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GM-Chrysler bailout is a $14,705 tax on new car purchases

Mark Milke with the Frontier Centre for Public Policy takes on the auto bailouts and the political class.

Mark Milke - June 16, 2009

Now suppose that instead of billing the public treasuries of Ottawa and Ontario $13 billion for a GM-Chrysler bailout, every consumer who purchases a new automobile in 2009 was billed directly for their "share" of the bailout.

In other words, suppose governments, in a rare moment of taxation honesty, added a "GM-Chrysler bailout tax" to every automobile customer's invoice. This year, a $13-billion bailout billed to non-Chrysler-GM purchases, i.e., to just over 884,000 new auto-mobiles, means each buyer would each face an additional auto tax of $14,705 (and 47 cents, for those who like to be precise).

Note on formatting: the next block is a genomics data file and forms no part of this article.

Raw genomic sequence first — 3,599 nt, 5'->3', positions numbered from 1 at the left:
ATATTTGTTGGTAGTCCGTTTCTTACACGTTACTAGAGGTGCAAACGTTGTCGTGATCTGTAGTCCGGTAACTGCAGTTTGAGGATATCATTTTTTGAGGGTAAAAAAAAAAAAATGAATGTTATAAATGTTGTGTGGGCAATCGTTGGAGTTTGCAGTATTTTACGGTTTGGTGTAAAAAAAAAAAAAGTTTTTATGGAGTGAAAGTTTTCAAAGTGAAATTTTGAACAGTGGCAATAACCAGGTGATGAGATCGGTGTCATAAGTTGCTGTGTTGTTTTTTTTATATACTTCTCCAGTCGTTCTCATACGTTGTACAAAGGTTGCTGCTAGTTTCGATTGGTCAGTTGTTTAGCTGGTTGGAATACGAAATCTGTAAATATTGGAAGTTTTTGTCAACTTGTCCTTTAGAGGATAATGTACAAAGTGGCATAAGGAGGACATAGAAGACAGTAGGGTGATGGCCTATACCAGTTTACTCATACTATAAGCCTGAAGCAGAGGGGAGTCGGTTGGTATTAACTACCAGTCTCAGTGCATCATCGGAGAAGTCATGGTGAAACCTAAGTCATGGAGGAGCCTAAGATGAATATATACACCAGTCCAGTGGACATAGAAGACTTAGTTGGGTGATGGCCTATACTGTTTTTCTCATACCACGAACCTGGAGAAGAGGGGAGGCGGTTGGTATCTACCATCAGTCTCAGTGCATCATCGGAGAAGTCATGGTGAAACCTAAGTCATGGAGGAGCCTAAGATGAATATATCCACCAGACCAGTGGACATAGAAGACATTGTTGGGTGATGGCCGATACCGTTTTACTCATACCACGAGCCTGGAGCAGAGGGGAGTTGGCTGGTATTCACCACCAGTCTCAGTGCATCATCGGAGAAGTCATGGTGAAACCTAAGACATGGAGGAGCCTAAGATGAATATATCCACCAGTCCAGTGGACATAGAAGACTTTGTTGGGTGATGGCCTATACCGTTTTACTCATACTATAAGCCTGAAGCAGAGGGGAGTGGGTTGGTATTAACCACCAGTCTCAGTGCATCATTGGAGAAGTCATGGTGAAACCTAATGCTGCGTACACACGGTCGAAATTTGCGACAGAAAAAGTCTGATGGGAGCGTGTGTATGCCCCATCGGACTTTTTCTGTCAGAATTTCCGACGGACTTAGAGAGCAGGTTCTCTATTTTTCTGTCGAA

In a recent interview, a reporter half-objected to my standard reply on corporate welfare: it is lousy policy, unfair to competitors and their employees, costly to taxpayers, and as such is as dumb as the proverbial sack of hammers.

"Yes" he replied, "but given the reality of politics, what options would you suggest?" His question assumed a lot, not least of which is that politicians have no control over policy.

Politicians can't control the weather and many other events in and outside of politics; they can decide whether to spend public cash, the equivalent of $14,700-plus for every new, non-GM/Chrysler vehicle sold in 2009.

Because of an inability to say no to another bailout, the political class in Ottawa, to say nothing of the worse problem in Washington, have indeed created that $14,705 reality. It is the rest of us who will pay for it.

More articles by Mark Milke